It’s late September, and Arkansas’ season is already in recovery mode. Entering 2019, we thought the worst-case scenario through four games would be 3-1. Instead the Hogs are 2-2, having never led against Ole Miss and San José State and needing all four quarters to beat Portland State and Colorado State.
Even now, some kind of recovery isn’t off the table. The Hogs have talented young wideouts and have upgraded their passing game tremendously. The defense and run game have (somewhat mysteriously) regressed, but there’s still time to get better.
Meet the Aggies
(Confused by any of these stats? Check out the glossary.)
Texas A&M, like Arkansas, is 2-2, but it’s a very different 2-2, even if Aggie fans are slightly disappointed. Texas A&M entered this season with high expectations for their $7.5 million coach, Jimbo Fisher. The Aggies play Clemson, Alabama, Georgia, and LSU, and the plan was to go 8-0 in the other games and then knock off one of those national title contenders. That’s why they’re giving Fisher the big bucks.
Instead, expectations are tempered as Texas A&M has struggled on offense in losses to Clemson (24-10) and Auburn (28-20). The Aggies can’t run the ball consistently and quarterback Kellen Mond doesn’t look improved over last year. Now a 7-5 record looks likely. Will the Aggies be angry or disappointed on Saturday? It’s hard to say.
You can read more in the glossary, but we’re debuting new “adjusted points” statistics and game score predictions. The idea is simple: we already can tell where a team’s points come from through the EV/EVA system, so all we have to do is opponent-adjust the Offense EVA numbers (to get PAN) and add them to expectations for field position, placekicking, and defensive scores.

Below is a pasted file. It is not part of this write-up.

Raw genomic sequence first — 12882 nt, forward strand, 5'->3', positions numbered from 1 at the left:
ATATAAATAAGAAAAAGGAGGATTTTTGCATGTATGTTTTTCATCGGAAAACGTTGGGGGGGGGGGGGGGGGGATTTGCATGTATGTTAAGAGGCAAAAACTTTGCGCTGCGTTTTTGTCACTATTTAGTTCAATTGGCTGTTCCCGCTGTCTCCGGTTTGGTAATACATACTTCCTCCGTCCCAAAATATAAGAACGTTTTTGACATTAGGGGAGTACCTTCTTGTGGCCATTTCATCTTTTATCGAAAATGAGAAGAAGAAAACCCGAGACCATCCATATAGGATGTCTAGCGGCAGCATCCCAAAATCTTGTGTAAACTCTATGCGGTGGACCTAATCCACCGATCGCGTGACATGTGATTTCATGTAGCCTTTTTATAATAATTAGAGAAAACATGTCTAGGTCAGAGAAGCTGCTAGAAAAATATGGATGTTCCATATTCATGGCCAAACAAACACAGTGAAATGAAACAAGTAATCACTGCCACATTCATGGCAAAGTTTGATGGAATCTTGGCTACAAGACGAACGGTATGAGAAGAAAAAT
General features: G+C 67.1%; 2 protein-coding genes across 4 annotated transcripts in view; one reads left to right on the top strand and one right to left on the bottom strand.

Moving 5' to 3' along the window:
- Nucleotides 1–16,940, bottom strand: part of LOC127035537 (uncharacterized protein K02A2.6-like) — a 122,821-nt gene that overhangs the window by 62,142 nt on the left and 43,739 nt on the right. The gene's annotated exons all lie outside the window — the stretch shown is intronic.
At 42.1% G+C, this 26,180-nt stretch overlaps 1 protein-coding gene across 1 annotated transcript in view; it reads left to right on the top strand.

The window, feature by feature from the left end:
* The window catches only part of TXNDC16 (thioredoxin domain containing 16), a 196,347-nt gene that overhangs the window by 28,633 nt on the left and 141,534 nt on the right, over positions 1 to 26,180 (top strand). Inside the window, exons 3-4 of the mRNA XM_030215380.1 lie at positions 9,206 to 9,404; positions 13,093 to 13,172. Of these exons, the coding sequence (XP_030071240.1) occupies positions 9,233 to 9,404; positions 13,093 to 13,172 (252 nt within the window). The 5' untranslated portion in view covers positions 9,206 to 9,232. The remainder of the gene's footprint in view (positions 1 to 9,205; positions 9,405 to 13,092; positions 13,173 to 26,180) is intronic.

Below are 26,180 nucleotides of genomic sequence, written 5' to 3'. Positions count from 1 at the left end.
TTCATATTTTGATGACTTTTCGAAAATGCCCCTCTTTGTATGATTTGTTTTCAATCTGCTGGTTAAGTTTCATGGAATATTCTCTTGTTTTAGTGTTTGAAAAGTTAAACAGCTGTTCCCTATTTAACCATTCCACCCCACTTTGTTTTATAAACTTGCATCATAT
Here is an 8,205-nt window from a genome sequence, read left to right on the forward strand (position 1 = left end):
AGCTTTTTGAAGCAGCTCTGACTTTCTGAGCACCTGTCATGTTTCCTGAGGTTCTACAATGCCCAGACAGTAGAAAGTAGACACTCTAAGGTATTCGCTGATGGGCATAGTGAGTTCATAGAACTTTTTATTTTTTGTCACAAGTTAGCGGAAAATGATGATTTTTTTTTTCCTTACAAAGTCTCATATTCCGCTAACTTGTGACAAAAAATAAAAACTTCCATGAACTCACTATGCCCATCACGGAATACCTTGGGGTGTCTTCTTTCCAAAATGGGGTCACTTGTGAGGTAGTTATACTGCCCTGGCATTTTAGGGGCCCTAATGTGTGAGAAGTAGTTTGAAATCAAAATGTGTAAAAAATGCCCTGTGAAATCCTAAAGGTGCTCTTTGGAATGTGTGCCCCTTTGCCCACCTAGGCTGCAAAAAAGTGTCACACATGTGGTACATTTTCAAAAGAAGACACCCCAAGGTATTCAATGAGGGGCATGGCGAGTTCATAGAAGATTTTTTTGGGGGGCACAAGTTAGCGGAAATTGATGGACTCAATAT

That gives us our score prediction: Texas A&M 40, Arkansas 14. Oof. If there’s good news, it’s that only three FBS games for each team are being used in these calculations, so I can’t really guarantee their accuracy right now.
Here are a few other score “predictions” based on all data to this point:
- Ole Miss 35, Arkansas 17 (actual score: 31-17)
- Arkansas 43, Colorado State 33
- Arkansas 30, San José State 25
- Arkansas State 35, Arkansas 23 (uh oh)
- Arkansas 37, Tennessee 29 (Tennessee is bad, y’all)
Remember that this system is forward-looking and doesn’t necessarily back-fit over any single game, since teams don’t play the exact same way in every game. It’s useful for giving an idea of what level a team is playing at overall. Hopefully I’ll be able to make small tweaks and improve its accuracy over the season.
- The Aggies have had a hard time running the ball consistently, but they are capable of big runs. They lost last year’s leading rusher Trayveon Williams, and this year’s expected workhorse, Jashuan Corbin, was lost for the year early on. Mond himself might be the biggest running threat.
- Mond has not made significant improvement as a passer, but the Aggies have been able to move the ball through the air against two elite defenses, albeit without many big passing plays.
- Texas A&M is very strong defensively. Generating big plays against the Aggies is very difficult, and they are quite stout against the run, although they got out-bullied a little bit by Auburn last week.
When Arkansas has the ball
Some of these numbers aren’t going to line up well because they are all opponent-adjusted and we only have three FBS games of data to opponent-adjust them with. That will improve with time, obviously.